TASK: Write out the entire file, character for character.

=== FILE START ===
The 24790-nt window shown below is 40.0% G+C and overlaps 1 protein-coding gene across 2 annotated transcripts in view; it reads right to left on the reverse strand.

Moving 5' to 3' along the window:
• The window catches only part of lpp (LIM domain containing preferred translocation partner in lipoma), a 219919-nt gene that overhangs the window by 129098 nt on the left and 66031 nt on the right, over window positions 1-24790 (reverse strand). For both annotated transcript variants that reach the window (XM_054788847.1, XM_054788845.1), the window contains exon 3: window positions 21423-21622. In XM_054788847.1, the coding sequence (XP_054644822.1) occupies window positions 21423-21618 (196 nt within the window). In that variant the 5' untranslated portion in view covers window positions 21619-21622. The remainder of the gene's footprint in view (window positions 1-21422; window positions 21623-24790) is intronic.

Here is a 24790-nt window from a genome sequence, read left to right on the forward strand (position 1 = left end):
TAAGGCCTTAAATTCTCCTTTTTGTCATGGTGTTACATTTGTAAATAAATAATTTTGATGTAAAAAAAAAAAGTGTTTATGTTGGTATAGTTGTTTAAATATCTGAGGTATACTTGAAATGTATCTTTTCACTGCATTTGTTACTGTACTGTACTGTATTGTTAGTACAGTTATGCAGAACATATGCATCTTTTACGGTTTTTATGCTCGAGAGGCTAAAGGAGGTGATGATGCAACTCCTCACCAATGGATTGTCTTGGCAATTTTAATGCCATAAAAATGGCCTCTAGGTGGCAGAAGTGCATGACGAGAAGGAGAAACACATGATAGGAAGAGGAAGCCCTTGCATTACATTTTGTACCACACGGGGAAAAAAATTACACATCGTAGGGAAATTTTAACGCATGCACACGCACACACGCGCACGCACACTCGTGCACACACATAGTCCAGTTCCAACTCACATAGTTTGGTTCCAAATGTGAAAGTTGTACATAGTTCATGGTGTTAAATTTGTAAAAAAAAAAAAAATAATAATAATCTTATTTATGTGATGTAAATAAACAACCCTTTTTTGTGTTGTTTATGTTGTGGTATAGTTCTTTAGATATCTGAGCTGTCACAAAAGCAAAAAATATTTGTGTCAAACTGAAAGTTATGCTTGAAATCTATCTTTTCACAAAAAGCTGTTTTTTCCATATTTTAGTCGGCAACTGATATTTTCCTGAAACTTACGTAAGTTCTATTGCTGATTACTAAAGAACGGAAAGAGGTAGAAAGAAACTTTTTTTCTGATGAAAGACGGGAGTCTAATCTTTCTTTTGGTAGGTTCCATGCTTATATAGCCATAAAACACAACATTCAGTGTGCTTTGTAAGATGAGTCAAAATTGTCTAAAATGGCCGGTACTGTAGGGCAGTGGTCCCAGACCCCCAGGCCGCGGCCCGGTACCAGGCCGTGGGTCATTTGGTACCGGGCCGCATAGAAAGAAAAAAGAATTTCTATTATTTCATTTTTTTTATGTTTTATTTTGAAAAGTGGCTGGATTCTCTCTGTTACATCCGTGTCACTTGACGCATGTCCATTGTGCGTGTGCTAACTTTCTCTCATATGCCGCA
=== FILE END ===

The 24790-nt window shown below is 40.0% G+C and overlaps 1 protein-coding gene across 2 annotated transcripts in view; it reads right to left on the reverse strand.

Moving 5' to 3' along the window:
• The window catches only part of lpp (LIM domain containing preferred translocation partner in lipoma), a 219919-nt gene that overhangs the window by 129098 nt on the left and 66031 nt on the right, over window positions 1-24790 (reverse strand). For both annotated transcript variants that reach the window (XM_054788847.1, XM_054788845.1), the window contains exon 3: window positions 21423-21622. In XM_054788847.1, the coding sequence (XP_054644822.1) occupies window positions 21423-21618 (196 nt within the window). In that variant the 5' untranslated portion in view covers window positions 21619-21622. The remainder of the gene's footprint in view (window positions 1-21422; window positions 21623-24790) is intronic.

Here is a 24790-nt window from a genome sequence, read left to right on the forward strand (position 1 = left end):
TAAGGCCTTAAATTCTCCTTTTTGTCATGGTGTTACATTTGTAAATAAATAATTTTGATGTAAAAAAAAAAAGTGTTTATGTTGGTATAGTTGTTTAAATATCTGAGGTATACTTGAAATGTATCTTTTCACTGCATTTGTTACTGTACTGTACTGTATTGTTAGTACAGTTATGCAGAACATATGCATCTTTTACGGTTTTTATGCTCGAGAGGCTAAAGGAGGTGATGATGCAACTCCTCACCAATGGATTGTCTTGGCAATTTTAATGCCATAAAAATGGCCTCTAGGTGGCAGAAGTGCATGACGAGAAGGAGAAACACATGATAGGAAGAGGAAGCCCTTGCATTACATTTTGTACCACACGGGGAAAAAAATTACACATCGTAGGGAAATTTTAACGCATGCACACGCACACACGCGCACGCACACTCGTGCACACACATAGTCCAGTTCCAACTCACATAGTTTGGTTCCAAATGTGAAAGTTGTACATAGTTCATGGTGTTAAATTTGTAAAAAAAAAAAAAATAATAATAATCTTATTTATGTGATGTAAATAAACAACCCTTTTTTGTGTTGTTTATGTTGTGGTATAGTTCTTTAGATATCTGAGCTGTCACAAAAGCAAAAAATATTTGTGTCAAACTGAAAGTTATGCTTGAAATCTATCTTTTCACAAAAAGCTGTTTTTTCCATATTTTAGTCGGCAACTGATATTTTCCTGAAACTTACGTAAGTTCTATTGCTGATTACTAAAGAACGGAAAGAGGTAGAAAGAAACTTTTTTTCTGATGAAAGACGGGAGTCTAATCTTTCTTTTGGTAGGTTCCATGCTTATATAGCCATAAAACACAACATTCAGTGTGCTTTGTAAGATGAGTCAAAATTGTCTAAAATGGCCGGTACTGTAGGGCAGTGGTCCCAGACCCCCAGGCCGCGGCCCGGTACCAGGCCGTGGGTCATTTGGTACCGGGCCGCATAGAAAGAAAAAAGAATTTCTATTATTTCATTTTTTTTATGTTTTATTTTGAAAAGTGGCTGGATTCTCTCTGTTACATCCGTGTCACTTGACGCATGTCCATTGTGCGTGTGCTAACTTTCTCTCATATGCCGCA